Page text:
Maker Day FTW!


Maker Day is a no-meetings, no-schedules, no-office day when makers just make. Every Tuesday at Moveline, productivity spikes as both the product and the makers grow.

What the what is Maker Day?

When you wake up on Maker Day, your schedule is clean, and guaranteed to stay that way. No interviews, no standups, no checkins, nothing. Your time is completely your own.

No way!

Ya way. Let’s dig in.

Difficult problems take time, space, and creativity.

Any limit on freedom hinders the creative and problem-solving space the brain needs to do its best work.

Paul Graham distinguishes the hourly Manager’s schedule from the half-day Maker’s schedule. Zach Holman loves to talk about how Github stays in “the zone” with asynchronous communication.

When I’m working, my ability to solve a problem is dependent on the mental capacity I can afford it. Finding a maintainable, scalable solution to a difficult problem does not happen hour to hour. It happens when I can afford the space to think the issue all the way through.

Interruptions have a cost.

The multi-tasking myth has been busted – texting, email, etc. are destroyers of productivity. A tap on the shoulder at the wrong time means 5, 10, maybe 15 minutes of trying to get back in the zone. Context-switching is a heavy task for the brain, during which precious details are slipping through the cracks.

Being productive means adding value, not putting in hours.

Going to work is not the same as doing the work. You don’t add any value just by being in the office. Why should anyone care when or where the work gets done?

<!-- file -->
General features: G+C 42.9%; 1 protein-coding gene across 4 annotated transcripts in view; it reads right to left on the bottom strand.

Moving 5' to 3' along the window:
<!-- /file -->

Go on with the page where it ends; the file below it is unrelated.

Adding that value is not limited to pushing code, either.

The easy argument for Maker Day is productivity, correlated with shipped features and tasks accomplished. But there is another source of value: focused self-teaching.

My first maker day, our lead engineer threw me a link to Q and told me to implement “promises” in one of our backbone apps. I did not know what he was talking about, but I did have the space to try to figure it out. That day was extremely productive for me as an engineer, and therefore for the team and for the product as well.

The time it takes to complete a task includes the time it takes to learn the right way to do it. We’re not looking for the quickest solution, we’re looking for the best one.

Etc., etc., etc.

Controlling your own environment and schedule = happiness and freedom = optimized productivity, creativity, and work quality.

What about Accountability?

This could get it’s own blog post, but in a nutshell:

You hired these people! Trust them! And don’t hire people you don’t trust to do the work!

37 Signals knows best: you get out what you put in. If you put in trust, you get trust back. Their new problem is over-working – not a bad problem to have.

Paul Graham reminds us that people treated like children will act like them. And this animation from the RCA called Drive explores how different motivations impact the quality of work.

Both point to a conclusion Moveline believes in: happy, autonomous, and empowered workers produce the most valuable work.

Maker Day is teaching us too.

We’ve also learned from Maker Day, and we’re pulling the goodness back into our culture:

Remote work… works!

We baby-stepped into remote work, first with Maker Day, then with Remote Thursdays, and now with a fully remote (and productive) product team.

The Headphone Rule and defaulting to async.

When we’re in the office, do not interrupt a headphoned worker directly. Email, Hipchat, Sprintly, Github – there is always an async option.

Meetings should never be long and should always be necessary.

We all know meetings are toxic, but are also a good way to get on the same page. Every meeting should start with the desired outcome and stay on that task no matter what.

We love Maker Day

Wednesday morning’s stand-up meeting is a glorious list of our happy Maker Day Makings, and sometimes other things, like this Maker Day Vine which speaks for itself. (Sort of.)

We believe in the power of the zone, and that maker day is the best way to find it.

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